Tag: slovenia

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Europe’s Most Cannabis-Friendly Country

Not long ago, just the mention of the words ‘Europe’ and ‘cannabis’ conjured up one name and image only – Amsterdam. While the police were busting down doors and arresting people left and right in most other countries around the world, Holland was a cannabis Valhalla of sorts. A place where you could be left alone to smoke your weed in peace, sans disruption, sans incarceration. For the last ten years Spain has, by some people’s assessment, taken over Holland’s venerable spot as the number one cannabis destination in Europe, as coffeeshop style venues have popped up all over the country, particularly in the city of Barcelona.

That all being said, neither The Netherlands nor Spain are Europe’s most cannabis friendly country. In fact, the irony is that Dutch and Spanish cannabis users are still looked down upon by the majority of their fellow citizens. Only deep in these countries’ urban enclaves is the culture of using cannabis looked upon as ‘no big deal.’

The Dutch and Spanish cannabis clubs are frequented by tourists, and the locals that hang out in the coffeeshops/clubs are often looked upon by their respective societies as ‘fringe.’ If a colleague from work catches them coming out of a coffee shop, it could be a slight embarrassment. Cannabis, though quasi-legal in Holland and Spain, is still stigmatized to a high degree.

There is one little gem of a country in Europe, tucked between the Mediterranean Sea and the Alps, where most of the entire country seems to be OK with cannabis use. That country is Slovenia. I have spent extensive time in Slovenia, as I have in Holland, and I have never seen a place in Europe where cannabis use was not only de-stigmatized, but also seemingly promoted by the majority of society in some way or another. Many family households in Slovenia even grow a few plants outside in the summer. Oftentimes Slovenians have even shown me pictures of their grandmas in the garden tending to cannabis. Slovenia is a green land (literally) with 65% of the country covered by forest. It looks like Switzerland, but has half the population density.

It is an agricultural society, and cannabis is looked at merely as another product that the Slovenians get from their beautiful mother earth, along with their wine, olives, honey, wild mushrooms and herbs, ubiquitous home vegetable gardens and abundant fruit trees. Slovenia is a literal garden of Eden, and if you like cannabis, it is in abundance and not expensive. Rick Simpson oil is known by the entire country. They don’t necessarily see it as a miracle cure for cancer, but rather, an aide to help the healing process ensue. The oil is readily available in Slovenia, and the government turns a compassionate eye to it, as it is used mainly for very sick people that need non-invasive treatment with non-detrimental side effects.

The capital city of Ljubljana feels like a little Prague with ever so slight hints of Berlin. It is a small city, but jammed packed with things to do. There are more outdoor cafes here per capita than almost any other European city. And, as far as I can tell, weed is effectively legal in Slovenia, or at least it feels that way. Almost every bar I have ever been to in Slovenia’s Capital allows smoking cannabis, or at least turns a blind eye to it. Is cannabis technically legal in Slovenia? No. However, small amounts are decriminalized, and it seems like it’s only a matter of time until Slovenia opens up a taxed and regulated adult use-market.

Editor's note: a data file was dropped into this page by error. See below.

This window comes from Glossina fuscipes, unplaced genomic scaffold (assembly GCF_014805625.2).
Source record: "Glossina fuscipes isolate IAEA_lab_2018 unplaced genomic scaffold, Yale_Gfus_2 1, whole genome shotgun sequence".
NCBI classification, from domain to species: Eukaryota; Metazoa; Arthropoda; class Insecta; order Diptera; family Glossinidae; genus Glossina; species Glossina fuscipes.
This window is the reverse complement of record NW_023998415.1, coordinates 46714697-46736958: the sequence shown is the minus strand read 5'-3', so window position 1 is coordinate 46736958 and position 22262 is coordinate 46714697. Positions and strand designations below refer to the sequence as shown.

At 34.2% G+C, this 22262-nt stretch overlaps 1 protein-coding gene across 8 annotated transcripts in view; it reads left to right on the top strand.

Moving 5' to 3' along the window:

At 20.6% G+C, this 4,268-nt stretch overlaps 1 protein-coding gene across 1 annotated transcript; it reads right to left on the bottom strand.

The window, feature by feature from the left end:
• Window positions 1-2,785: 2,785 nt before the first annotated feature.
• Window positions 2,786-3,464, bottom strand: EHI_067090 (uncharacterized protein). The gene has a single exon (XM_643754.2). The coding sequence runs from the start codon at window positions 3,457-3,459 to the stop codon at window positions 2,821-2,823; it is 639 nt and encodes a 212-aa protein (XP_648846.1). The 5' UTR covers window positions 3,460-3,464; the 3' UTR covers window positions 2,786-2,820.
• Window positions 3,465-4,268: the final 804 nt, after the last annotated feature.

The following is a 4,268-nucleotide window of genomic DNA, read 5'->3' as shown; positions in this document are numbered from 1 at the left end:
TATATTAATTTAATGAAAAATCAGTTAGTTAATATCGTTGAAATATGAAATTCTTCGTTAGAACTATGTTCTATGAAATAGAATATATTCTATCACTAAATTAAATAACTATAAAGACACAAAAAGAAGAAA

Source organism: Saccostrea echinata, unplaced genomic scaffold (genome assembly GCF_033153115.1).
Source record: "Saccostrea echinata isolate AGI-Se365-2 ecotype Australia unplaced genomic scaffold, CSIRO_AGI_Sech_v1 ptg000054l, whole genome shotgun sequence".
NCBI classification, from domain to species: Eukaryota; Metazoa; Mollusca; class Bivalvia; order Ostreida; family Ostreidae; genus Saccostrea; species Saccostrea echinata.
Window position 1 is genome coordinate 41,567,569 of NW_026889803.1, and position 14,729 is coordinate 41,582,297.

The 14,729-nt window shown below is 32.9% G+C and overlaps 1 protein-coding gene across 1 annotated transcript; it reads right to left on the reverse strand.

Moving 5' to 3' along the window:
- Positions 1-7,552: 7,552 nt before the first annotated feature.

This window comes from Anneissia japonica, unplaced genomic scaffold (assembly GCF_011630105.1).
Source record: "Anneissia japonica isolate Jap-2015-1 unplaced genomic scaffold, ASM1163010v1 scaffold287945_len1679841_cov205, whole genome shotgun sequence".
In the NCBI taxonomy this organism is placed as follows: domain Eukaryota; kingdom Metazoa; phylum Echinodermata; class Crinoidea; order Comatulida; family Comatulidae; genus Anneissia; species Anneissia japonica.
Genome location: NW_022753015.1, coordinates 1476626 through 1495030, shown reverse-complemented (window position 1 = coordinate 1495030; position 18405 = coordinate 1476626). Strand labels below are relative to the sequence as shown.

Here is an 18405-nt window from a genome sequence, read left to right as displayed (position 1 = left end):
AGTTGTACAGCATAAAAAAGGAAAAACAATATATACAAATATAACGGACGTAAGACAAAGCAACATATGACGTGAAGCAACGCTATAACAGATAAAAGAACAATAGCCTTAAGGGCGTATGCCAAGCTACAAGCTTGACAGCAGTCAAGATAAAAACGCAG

Being in Slovenia is like being dropped into a fairy tale, as it is consistently rated a top-ten “safest country in the world” by all the major indices. One would be hard pressed to find a more intelligent, vibrant, rational and sophisticated nation than the tiny, quaint and civilized, 2 million person mountain-nation of Slovenia. There is no doubt that the citizens of Slovenia are ready to legalize cannabis. It makes perfect sense.


Research Nature Institute University of Ljubljana seminar

Research Nature Institute Bringing Cannabis Healthcare Seminar To University Of Ljubljana

The cannabis plant is arguably the most helpful plant on earth, especially when it comes to wellness benefits. Cannabis, and the cannabinoid-based products derived from it, have been found to effectively treat numerous health conditions, as evidenced by a growing body of peer-reviewed research and patient experiences.

Unfortunately, many in the healthcare field are not as knowledgeable about the cannabis plant and its wellness properties as they should be. Given how prevalent cannabis use is in society, particularly for medical purposes, it’s vital that members of the healthcare community know the science behind the cannabis plant and how to use it effectively to treat various conditions.

An amazing opportunity to learn more about cannabinoids and their role in healthcare is coming to the University of Ljubljana later this month. The Research Nature Institute, in conjunction with university faculty, is hosting a two-part cannabis healthcare seminar on October 19th and 26th.

The two-part seminar at the University of Ljubljana is the second event of its type at the institution, with a prior seminar taking place back in May. It is the third education event by the Research Nature Institute recognized by the Medical Chamber of Slovenia and the Chamber of Nurses of Slovenia.

Topics to be covered during the seminar later this month include:

– information as facts – and separate it from misinformation,
– the situation in the field of medical use of cannabis in Slovenia,
– policy in the field of cannabis and cannabinoids in Slovenia and in the world,
– clinical approaches to cannabis therapies in Israel,
– theory and the practice of using cannabis with medical vaporizers,
– methods and success of using cannabis among older adults in the world,
– methods of applying cannabis to healthy and sick populations,
– experiences of treatment with cannabinoids in Germany,
– experiences with cannabis in complementary medicine (Israel).

The seminar’s program will include world class speakers, which is itself a testament to the quality of the seminar, as well as a testament to the increased international cannabis community focus on Slovenia and the greater Balkan region.